Barriers To Integrated Care:

The current healthcare system inadequately addresses both sides of the behavioral and general healthcare interface. Barriers such as high caseloads, the burden of billing and documentation, issues with electronic health records and data sharing, lack of financial compensation, lack of education about and familiarity with evidence-based practice, and lack of available time make it difficult for primary health care systems to implement effective behavioral healthcare treatment strategies. Unfortunately, primary care providers often cannot afford the time, and thus commonly fail to recognize or treat substance use or mental health conditions. Behavioral health providers suffer some of the same problems in diagnosing and treating general medical conditions. The responsibility for providing mental health care continues to fall disproportionately on primary care. While psychiatric professionals are an essential element of the total health care continuum, the majority of patients with mental health issues will continue to access the health care system through primary care physicians. The desire of patients to receive treatment from their primary care physicians, or at least to have their primary care physicians more involved in their care has been repeatedly documented. Improving mental health treatment requires enhancing the ability of the primary care physician to treat and be appropriately paid for that care. Payment mechanisms should recognize the importance of the primary care physician in the treatment of mental illness as well as the significant issues of comorbidity that require non-psychiatric care.

Supporting Integration Into Primary Care:

Identifying strategies to reduce the barriers faced by primary care physicians should be a priority since most people in recovery prefer to receive their mental health care within a primary care setting. The role of primary care identification and treatment of mental health conditions is also particularly important for special populations including older adults and low-income populations of color that are likely to go undiagnosed.

The health home concept and the use of a team approach to treat behavioral and general health conditions show great promise, and integrated healthcare systems enhance the role that social support services and psychosocial treatment play in the recovery process.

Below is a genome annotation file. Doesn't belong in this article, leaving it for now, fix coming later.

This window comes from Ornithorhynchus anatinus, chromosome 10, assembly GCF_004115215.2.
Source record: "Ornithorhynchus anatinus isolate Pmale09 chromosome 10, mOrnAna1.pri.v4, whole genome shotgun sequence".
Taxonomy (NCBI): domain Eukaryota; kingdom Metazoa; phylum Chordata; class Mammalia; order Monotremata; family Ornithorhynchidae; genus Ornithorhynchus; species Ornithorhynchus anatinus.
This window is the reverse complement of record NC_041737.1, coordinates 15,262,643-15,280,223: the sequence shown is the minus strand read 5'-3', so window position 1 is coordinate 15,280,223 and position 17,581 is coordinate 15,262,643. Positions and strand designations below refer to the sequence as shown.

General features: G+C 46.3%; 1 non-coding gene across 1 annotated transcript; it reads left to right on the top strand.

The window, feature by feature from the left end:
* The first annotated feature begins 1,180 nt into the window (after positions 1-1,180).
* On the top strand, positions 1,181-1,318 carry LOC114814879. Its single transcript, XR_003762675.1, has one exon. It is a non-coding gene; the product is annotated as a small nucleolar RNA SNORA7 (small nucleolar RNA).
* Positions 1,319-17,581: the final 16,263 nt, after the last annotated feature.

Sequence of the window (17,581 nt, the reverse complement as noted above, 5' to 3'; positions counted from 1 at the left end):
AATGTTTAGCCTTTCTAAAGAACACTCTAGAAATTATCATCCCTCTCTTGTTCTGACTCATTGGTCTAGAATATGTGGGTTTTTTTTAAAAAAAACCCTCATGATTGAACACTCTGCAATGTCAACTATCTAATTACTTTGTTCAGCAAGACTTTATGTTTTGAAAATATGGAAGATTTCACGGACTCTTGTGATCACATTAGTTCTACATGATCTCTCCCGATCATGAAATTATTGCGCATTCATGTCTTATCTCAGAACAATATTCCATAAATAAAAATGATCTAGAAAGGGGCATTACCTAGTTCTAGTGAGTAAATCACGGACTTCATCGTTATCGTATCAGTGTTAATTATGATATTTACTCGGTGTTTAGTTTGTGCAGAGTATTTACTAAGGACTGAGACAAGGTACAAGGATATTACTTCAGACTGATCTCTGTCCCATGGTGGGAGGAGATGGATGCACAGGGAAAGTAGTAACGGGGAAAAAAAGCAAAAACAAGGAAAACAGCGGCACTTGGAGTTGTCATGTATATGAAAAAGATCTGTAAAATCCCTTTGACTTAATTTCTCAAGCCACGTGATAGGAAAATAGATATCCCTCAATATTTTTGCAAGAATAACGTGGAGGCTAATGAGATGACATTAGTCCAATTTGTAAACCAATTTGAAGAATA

Integration has demonstrated an improved health status in people in recovery and improved ability of physicians to manage mental health conditions, such as by reduction of emergency room visits. Accumulating evidence supports the effectiveness of some approaches for providing behavioral health care through pediatric primary care. A comprehensive pediatric medical home model that includes behavioral health care has the potential to optimize the availability, quality, benefits, and cost- effectiveness of behavioral health services. Integrated programs such as the chronic care nursing model are effective and cost-efficient for improving the treatment of depression in long term care. Changing the culture of healthcare presents great challenges. Integration, while continuing to show promise, is slow to be implemented in practice. The reasons for this go back to the historical divide between mental health and general healthcare. Substantial organizational and financial barriers persist, and sustainable integrated care programs are still the exception rather than the rule. Health IT remains a mostly undocumented though promising tool. No payment system has been subjected to large scale experiment, and no evidence exists as to which payment mechanisms may be most effective in supporting integrated care.

Call To Action:

Under the Hamilton administration our Mental Health focus is dedicated to supporting DC's efforts to integrate behavioral and general health care and continued efforts to improve the quality of mental health and substance use services available in primary health care settings as well as the quality of primary health care services available in specialty mental health care settings. Additionally, DC needs an overall overhauling of its current Mental Health Services. We need higher and also stricter standards, accountability, and most of all core services with employees who understand DC residents' culture. Our goal is to foster the broad implementation of available research and models in real-world health delivery systems, and to eliminate the clinical, financial, policy and organizational barriers to the integration of mental and general health care.

I am Rhonda Hamilton, and I am running for
DC Mayor 2022.


Do you want change or more of the same?


On November 8, 2022, Write-In Rhonda Hamilton, Independent because when it comes to Mental Health, there is no party affiliation only humanity. 

(Check our website daily for updates, and for exciting news from DC Mayor Candidate, Rhonda Hamilton.)

Paid for by:
Rhonda Hamilton 4 DC Mayor
Finance Committee,
Thomas Carpenter, Treasurer.
421 M Street N.E., Washington, D.C. 20002
A copy of our report is filed with the Director of Campaign Finance.

Campaign Headquarters: 
421 M St NE, Washington, DC 20002
Phone Number: (202) 486-6037